SO: http://stackoverflow.com/users/75170/

I don’t mean it as a put-down; I suspect the only person I’m putting
down is myself. But I don’t find that class methods actually come up
much in my Ruby coding; when I find myself coding one I tend to stop and
think hard about whether I actually need it.

And when I do use one it’s always your type (1). Why would I want to
define a class method anywhere else but in the class? I do understand
that for DSLs, all the rest of this syntax is really useful. But –
showing my ignorance here – is it really of any practical value
elsewhere?

Indeed. Class methods in Ruby are a code smell: not always wrong, but
you should always think about why you’re choosing a class-level method
instead of instance-level.

I don’t know if I’d go so far as to say they’re a code smell. Without
class methods a number of very useful Ruby DSLs wouldn’t exist in
their current form (RSpec, Cucumber, Rails, etc., just to name a few).
I agree that they can be abused or misused, but that’s true of pretty
much any construct in any language, isn’t it?

I’d probably arrange my skepticism of a class method from lowest to
highest in this way, depending on its features:

  • part of a DSL (describe, Before, callback { ... }, etc.)
  • repository pattern (Widget.find(…))
  • factory pattern (Widget.orange # => )
  • method takes more than a parameter or two
  • non-factory class method with variable args
  • instance of the class method’s class is in the arguments/params
    list (often very questionable)

~ jf

John F.
Principal Consultant, BitsBuilder
LI: http://www.linkedin.com/in/johnxf
SO: http://stackoverflow.com/users/75170/

On Thu, Feb 17, 2011 at 4:41 AM, Shadowfirebird
[email protected] wrote:

I don’t mean it as a put-down; I suspect the only person I’m putting down is
myself. But I don’t find that class methods actually come up much in my Ruby
coding; when I find myself coding one I tend to stop and think hard about whether
I actually need it.

Indeed. Class methods in Ruby are a code smell: not always wrong, but
you should always think about why you’re choosing a class-level method
instead of instance-level.

I think most of the class/module-level methods I write are “macros” -
e.g. methods along the lines of Ruby’s #attr_accessor.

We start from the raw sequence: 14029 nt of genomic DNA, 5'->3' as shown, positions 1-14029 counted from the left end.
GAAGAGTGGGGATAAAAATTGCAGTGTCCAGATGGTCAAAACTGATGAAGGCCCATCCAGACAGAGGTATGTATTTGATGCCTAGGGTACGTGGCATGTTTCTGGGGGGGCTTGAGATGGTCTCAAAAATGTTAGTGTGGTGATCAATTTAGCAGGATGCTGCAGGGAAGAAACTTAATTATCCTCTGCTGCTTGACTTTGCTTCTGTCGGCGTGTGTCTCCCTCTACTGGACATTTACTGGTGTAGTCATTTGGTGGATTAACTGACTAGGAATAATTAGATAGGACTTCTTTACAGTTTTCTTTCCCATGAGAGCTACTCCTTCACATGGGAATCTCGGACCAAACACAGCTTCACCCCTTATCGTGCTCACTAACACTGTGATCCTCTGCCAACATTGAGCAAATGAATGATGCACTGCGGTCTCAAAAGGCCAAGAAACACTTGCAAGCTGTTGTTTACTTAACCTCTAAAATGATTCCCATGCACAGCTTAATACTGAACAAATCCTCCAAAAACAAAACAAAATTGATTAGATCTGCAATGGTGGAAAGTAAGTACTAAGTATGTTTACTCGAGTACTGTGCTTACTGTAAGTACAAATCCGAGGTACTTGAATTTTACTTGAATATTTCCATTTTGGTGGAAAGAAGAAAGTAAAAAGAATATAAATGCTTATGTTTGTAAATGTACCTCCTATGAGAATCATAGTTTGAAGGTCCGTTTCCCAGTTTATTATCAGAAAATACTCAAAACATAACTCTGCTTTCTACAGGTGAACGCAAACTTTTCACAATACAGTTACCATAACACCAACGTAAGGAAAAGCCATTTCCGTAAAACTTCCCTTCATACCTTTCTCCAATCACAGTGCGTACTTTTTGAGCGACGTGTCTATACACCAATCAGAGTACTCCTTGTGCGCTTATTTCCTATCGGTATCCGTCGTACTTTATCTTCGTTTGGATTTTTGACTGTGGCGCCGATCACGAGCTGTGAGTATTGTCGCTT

On Wed, Feb 16, 2011 at 7:47 PM, Tony A. [email protected]
wrote:

def method
extend ClassMethods

Tony A.
Medioh! Kudelski

It depends on whether and how you want to allow methods to be
overridden. Using #extend and ‘def self.xxx’ are not the same, viz:

module A
  def run
    puts "A"
  end
end

class Foo
  extend A
end

class Bar
  extend A
end

Foo.run                         # => "A"
Bar.run                         # => "A"

module B
  def run
    puts "B"
  end
end

class Foo
  def self.run
    puts "foo"
  end
end

Foo.extend(B)
Bar.extend(B)

Foo.run                         # => "foo" - extend does not

override a def self.method
Bar.run # => “B” - but it does override a
previously defined extension

class Foo
  class << self
    def run
      puts "bar"
    end
  end
end

Foo.run                         # => "bar" - using 'class << self;

def method’ … same as ‘def self.method’

Personally, I’ve come to prefer using #extend.

Regards,
Sean

On Thu, Feb 17, 2011 at 2:41 AM, Shadowfirebird
[email protected]wrote:

And when I do use one it’s always your type (1). Why would I want to define
a class method anywhere else but in the class? I do understand that for
DSLs, all the rest of this syntax is really useful. But – showing my
ignorance here – is it really of any practical value elsewhere?

Well, more specific than DSLs: metaprogramming, and DSLs that generate
code.

Some of the more abject design patterns, such as the factory pattern,
can
often be avoid thanks to a combination of Ruby’s dynamism and class
methods.

The class is also a great place to stick state shared by all instances
of
that class, such as the configuration details for accessing a particular
network service.